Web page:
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A comprehensive financial advisory engagement often delivers significant value. Distinguishing between the initial plan and “on-going” planning is worthwhile. This blog describes the two types of planning and whether and when they are most valuable.

Initial Strategy


An initial plan ought to be a comprehensive assessment of an individual’s goals, resources, and a summary of the practices required to meet those goals. At the end of this engagement, the client should have the knowledge and means to implement the action steps. In our view, when an advisor implements the plan for you, is typically where the exercise drifts from professional counsel to a concierge service – from something you probably can’t do to something you can do, but prefer not to.

Helping clients set strategic goals and equipping them to implement our recommendations is our highest value add in planning. As major details in a person’s life change, it is important to consider whether basic goals have also changed. The death of a spouse, for example, likely means that future goals have also changed dramatically.  It could make sense at these junctures to enter another initial, comprehensive planning engagement.


On-going Planning

Plans need time to work. Sound strategic plans realize their value over time through disciplined implementation. Paying for annual, on-going planning may feel like a need, but its actual value-to-cost relationship may be limited.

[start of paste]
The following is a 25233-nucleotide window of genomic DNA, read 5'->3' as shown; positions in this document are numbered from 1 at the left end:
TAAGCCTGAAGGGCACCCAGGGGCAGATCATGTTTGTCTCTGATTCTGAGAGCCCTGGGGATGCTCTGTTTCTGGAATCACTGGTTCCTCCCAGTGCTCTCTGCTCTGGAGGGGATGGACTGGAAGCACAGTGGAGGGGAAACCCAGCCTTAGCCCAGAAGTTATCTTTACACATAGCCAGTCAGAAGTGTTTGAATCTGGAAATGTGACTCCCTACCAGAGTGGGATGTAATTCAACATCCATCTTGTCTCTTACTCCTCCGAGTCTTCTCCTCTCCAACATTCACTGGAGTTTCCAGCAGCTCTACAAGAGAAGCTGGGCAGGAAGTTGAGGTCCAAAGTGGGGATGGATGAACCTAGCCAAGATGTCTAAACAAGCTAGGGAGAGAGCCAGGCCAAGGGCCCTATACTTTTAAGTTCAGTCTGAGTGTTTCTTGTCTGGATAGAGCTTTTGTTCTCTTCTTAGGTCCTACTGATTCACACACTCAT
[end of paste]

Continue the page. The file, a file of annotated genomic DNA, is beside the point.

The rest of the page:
When is on-going planning valuable? Apart from major life changes, the most likely reason we see for annual on-going planning relates to income taxes. This is particularly true for individuals with significant percentages of variable income, or who own complex and inter-related business entities, or make large charitable gifts. As a consumer, be mindful that formal recommendations regarding income tax strategies should come from an attorney or CPA. It’s our practice to suggest possible strategies, and refer clients back to their CPA or attorney for more specific recommendations.


An initial comprehensive financial plan can be valuable if you’re unsure about how best to accomplish your financial goals, or even how to develop them. Beyond that, you might also choose to pay for an on-going planning service, which typically is like outsourcing financial organizing. Just be mindful of the actual value received for the fees you pay.